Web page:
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If you haven’t heard by now, Florida’s ban on same-sex marriage has been struck down. On July 17, Judge Luis Garcia struck down the voter-approved amendment to Florida’s constitution. This was a big victory to Florida’s gay community, and especially to bartenders Aaron Huntsman and William Lee Jones, who were plaintiffs in the lawsuit which produced such a momentous decision.

According to Judge Garcia’s ruling, July 22 was supposed to be the day that gay couples could start applying for marriage licenses in Monroe County (the ruling did not extend marriage rights statewide). Within just two hours, Florida Attorney General Pam Bondi appealed the ruling to the Florida Supreme Court, and obtained an automatic stay. So, wedding bells won’t be tolling for any gay couples in Florida anytime soon.

And now, we wait. The lawyers representing Huntsman and Jones tried twice to get the courts to remove the stay, but were denied both times. In the end, it will take a ruling from the state Supreme Court to get the issue settled in the Sunshine State once and for all. This will likely take a few more months, and may or may not be settled before the end of the year

Then, at the very end of last week as we were getting ready for press, there was another ruling. Judge Sarah Zabel in Miami-Dade County also found the state’s ban on same-sex marriage to be unconstitutional. The news came with little fanfare: for me it was simply as a “breaking news” bulletin while I was watching the 6 o’clock news on WESH-TV NBC 2 during my recent trip to Orlando. Like the Monroe County ruling, the Miami-Dade ruling was appealed and immediately stayed.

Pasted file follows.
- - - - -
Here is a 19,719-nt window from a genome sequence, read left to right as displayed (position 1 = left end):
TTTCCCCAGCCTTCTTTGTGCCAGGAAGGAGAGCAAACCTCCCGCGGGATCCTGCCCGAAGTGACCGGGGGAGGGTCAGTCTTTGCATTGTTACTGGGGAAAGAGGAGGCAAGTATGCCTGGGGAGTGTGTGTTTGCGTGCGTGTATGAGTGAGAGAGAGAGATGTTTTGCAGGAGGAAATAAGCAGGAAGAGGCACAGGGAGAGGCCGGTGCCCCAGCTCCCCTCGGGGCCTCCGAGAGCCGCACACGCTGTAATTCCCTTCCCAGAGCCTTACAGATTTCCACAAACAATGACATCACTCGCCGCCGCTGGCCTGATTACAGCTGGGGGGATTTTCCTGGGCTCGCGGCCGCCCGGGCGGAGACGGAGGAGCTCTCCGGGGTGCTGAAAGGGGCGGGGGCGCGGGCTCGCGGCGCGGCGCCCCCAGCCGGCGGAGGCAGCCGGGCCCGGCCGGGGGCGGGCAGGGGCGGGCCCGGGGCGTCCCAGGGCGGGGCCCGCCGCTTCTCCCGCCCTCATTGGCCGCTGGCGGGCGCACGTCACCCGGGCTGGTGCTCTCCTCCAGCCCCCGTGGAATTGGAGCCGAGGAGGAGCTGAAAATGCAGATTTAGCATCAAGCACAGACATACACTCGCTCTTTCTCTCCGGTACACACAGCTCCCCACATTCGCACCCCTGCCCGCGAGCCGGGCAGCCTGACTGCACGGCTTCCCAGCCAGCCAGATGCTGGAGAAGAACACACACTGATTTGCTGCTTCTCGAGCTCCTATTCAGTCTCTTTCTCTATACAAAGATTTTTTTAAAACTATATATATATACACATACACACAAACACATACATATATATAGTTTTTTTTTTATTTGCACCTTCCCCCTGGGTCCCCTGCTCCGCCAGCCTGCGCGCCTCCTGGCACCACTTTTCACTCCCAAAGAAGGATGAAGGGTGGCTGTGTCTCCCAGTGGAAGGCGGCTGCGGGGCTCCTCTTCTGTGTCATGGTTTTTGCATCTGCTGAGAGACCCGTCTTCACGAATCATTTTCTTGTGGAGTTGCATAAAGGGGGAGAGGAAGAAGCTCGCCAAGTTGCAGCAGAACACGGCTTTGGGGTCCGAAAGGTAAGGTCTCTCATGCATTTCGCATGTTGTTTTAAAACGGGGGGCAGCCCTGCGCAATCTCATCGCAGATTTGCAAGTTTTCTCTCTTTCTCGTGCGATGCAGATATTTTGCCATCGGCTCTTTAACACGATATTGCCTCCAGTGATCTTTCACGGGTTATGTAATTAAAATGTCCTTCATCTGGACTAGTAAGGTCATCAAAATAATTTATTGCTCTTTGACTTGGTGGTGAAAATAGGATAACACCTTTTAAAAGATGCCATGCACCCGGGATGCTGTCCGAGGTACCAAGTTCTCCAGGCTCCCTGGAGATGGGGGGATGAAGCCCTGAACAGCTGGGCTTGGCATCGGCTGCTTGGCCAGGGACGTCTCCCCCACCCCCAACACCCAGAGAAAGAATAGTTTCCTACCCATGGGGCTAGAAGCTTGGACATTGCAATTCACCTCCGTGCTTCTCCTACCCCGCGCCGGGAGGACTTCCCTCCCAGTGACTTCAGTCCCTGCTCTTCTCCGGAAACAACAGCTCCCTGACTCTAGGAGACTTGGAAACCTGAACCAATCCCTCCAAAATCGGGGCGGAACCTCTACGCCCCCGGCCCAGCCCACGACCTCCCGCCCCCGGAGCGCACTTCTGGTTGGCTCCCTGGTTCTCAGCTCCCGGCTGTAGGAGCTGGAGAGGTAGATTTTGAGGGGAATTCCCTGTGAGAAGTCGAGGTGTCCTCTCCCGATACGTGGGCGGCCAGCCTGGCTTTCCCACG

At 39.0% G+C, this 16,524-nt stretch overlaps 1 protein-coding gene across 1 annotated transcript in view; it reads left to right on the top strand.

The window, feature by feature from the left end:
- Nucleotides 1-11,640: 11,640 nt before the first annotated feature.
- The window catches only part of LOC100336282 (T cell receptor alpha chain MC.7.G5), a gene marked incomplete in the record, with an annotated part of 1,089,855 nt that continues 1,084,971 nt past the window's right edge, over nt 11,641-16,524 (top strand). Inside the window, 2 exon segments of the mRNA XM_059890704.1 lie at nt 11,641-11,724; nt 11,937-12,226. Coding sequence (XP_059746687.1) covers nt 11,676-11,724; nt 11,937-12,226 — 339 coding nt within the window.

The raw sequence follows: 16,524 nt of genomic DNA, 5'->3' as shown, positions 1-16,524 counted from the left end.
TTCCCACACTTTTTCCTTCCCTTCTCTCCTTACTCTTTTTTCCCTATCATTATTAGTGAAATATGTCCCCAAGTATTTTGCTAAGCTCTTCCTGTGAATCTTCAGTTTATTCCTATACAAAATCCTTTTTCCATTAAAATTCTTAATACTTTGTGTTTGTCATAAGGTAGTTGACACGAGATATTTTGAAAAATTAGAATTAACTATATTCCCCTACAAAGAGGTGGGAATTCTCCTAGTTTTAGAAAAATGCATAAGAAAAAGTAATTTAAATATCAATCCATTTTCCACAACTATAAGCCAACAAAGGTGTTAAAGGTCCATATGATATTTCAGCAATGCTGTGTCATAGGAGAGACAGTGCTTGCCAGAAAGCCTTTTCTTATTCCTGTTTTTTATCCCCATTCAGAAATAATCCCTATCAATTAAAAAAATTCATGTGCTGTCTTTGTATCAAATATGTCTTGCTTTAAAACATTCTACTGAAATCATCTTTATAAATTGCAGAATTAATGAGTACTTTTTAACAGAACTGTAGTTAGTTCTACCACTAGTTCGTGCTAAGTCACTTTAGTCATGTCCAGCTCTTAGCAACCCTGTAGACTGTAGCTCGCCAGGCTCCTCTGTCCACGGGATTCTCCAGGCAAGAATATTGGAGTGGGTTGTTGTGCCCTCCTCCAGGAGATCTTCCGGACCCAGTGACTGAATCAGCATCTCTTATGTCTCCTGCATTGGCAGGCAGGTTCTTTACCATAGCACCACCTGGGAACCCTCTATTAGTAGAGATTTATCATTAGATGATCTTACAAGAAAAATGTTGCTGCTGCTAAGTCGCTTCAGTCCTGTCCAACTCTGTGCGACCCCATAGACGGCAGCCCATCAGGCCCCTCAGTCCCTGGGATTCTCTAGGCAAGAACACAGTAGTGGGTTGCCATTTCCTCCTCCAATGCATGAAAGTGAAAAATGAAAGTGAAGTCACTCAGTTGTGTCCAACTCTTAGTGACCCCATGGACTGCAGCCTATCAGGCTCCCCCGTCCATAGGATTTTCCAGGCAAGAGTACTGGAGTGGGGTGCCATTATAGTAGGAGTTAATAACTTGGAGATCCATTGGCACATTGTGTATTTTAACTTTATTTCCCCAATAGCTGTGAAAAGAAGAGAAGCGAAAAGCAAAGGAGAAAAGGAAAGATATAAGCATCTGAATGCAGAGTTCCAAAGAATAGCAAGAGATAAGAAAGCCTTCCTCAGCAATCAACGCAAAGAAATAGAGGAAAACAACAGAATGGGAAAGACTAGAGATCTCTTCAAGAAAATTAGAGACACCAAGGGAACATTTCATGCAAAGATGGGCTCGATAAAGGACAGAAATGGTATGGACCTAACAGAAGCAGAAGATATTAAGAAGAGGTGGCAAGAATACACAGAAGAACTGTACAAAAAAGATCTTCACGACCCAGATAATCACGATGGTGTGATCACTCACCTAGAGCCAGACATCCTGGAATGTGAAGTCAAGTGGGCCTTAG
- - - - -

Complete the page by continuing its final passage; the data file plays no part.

In her ruling, Zabel said that the ban “[served] only to hurt, to discriminate, to deprive same-sex couples and their families of equal dignity, to label and treat them as second-class citizens, and to deem them unworthy of participation in one of the fundamental institutions of our society.”

Even though there two momentous court decisions have been ruled in our favor recently, we still have a couple waiting to be decided in local courts across Florida. For example, one court case in Tallahassee is still undecided, and it would answer the question of whether Florida has the right to ignore same-sex marriages performed in other jurisdictions.

When I attended the Equality Florida “Day of Decision” celebration in Tampa after the first court ruling, I walked outside into the courtyard at Tampa’s Unity Church, observing the organization’s Tampa Development Officer, Ed Lally, speak to a reporter for WTVT-TV FOX 13. He said, and this is an admitted paraphrase on my part, “We’ve waited all our lives for this right; we can wait a few more months.” And we will, happy to know that the end of our wait is in sight.